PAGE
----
Secret Protocols

By Matthew Broersma  |  Posted 2005-01-25 Print this article Print

More important to open-source developers and vendors is the other major remedy, which forces Microsoft to license secret server protocols to competitors on "reasonable, nondiscriminatory terms." Microsoft has already done something similar to comply with a 2002 U.S. antitrust decision—it offers Windows client protocols for license under the Microsoft Communications Protocol Program, or MCPP. These protocols are available for worldwide license, so European companies already have access. The commissions decision adds another category of protocols for license: the protocols Windows desktops use to communicate with servers.
This requirement is designed to prevent Microsoft from using its desktop operating system monopoly as leverage in the server operating system market, by making sure that Windows clients always work best with Windows servers.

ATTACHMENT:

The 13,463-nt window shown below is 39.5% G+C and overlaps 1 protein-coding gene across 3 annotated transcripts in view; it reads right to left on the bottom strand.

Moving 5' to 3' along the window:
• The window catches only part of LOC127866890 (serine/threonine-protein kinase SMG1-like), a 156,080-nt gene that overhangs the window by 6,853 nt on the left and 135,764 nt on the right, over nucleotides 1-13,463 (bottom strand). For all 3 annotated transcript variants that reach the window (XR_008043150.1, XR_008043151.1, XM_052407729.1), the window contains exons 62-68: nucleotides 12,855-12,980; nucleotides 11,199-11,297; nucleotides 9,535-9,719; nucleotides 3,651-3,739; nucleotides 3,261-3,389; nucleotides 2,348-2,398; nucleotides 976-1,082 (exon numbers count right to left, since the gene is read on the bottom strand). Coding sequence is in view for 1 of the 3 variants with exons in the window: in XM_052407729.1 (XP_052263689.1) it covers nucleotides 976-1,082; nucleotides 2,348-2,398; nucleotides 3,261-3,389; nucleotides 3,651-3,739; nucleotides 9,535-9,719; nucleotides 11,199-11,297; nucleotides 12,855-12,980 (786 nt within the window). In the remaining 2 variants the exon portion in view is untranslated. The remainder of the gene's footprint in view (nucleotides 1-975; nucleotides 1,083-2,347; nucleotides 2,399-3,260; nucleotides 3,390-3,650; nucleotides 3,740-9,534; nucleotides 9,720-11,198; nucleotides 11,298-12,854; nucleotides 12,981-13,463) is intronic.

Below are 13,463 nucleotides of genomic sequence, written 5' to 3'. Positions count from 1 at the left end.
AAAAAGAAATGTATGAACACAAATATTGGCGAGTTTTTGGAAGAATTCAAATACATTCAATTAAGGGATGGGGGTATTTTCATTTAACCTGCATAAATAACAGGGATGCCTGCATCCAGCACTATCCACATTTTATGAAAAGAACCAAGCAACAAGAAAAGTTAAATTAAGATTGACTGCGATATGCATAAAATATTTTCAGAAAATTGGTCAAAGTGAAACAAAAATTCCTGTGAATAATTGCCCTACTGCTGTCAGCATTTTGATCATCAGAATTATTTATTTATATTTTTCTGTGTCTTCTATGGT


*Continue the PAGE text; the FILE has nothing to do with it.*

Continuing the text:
It should also ensure that competing desktop systems can communicate with Windows servers as well as Windows desktops can. Microsoft has already added the new protocols to its MCPP site. But if developers want to build the protocols into products, they must agree not to distribute that product in source-code form, or to subject it to licenses that require source-code disclosure, a formula that excludes many open-source licenses. "Under certain circumstances, other licenses may require your implementation to be disclosed in source code form when you distribute your implementation with other technology that is already subject to that other license," Microsoft says in its MCPP license overview. "You cant subject your authorized implementations to any license that requires you do things that are contrary to the scope of your license and your obligations under the license agreement." The licensing terms dont stop an open-source developer from creating a separate component, under a proprietary license, that implements the protocols. "This reads, GNU GPL, get outta here!" Piana said. He pointed out that Samba, the software most Linux implementations rely on for file and print sharing on Windows networks, is licensed under the GPL and thus wouldnt be eligible. "If the commission were to accept this kind of proposal ... the market would not evolve for two or three years, at least," he said. The FSF will take its concerns to the commission, Piana said, which may negotiate with Microsoft over the licensing terms. Microsoft argues that the present terms are necessary to protect its trade secrets. "The specifications used to create your protocol implementations are confidential and, along with the source code of those implementations, include Microsoft trade secrets," the license overview says. A Microsoft spokesman said the licensing terms are not discriminatory. "The same terms are offered to everybody, including the makers of free software," he said. Editors Note: This story was updated to include commentary from Microsoft. Check out eWEEK.coms for the latest open-source news, reviews and analysis.


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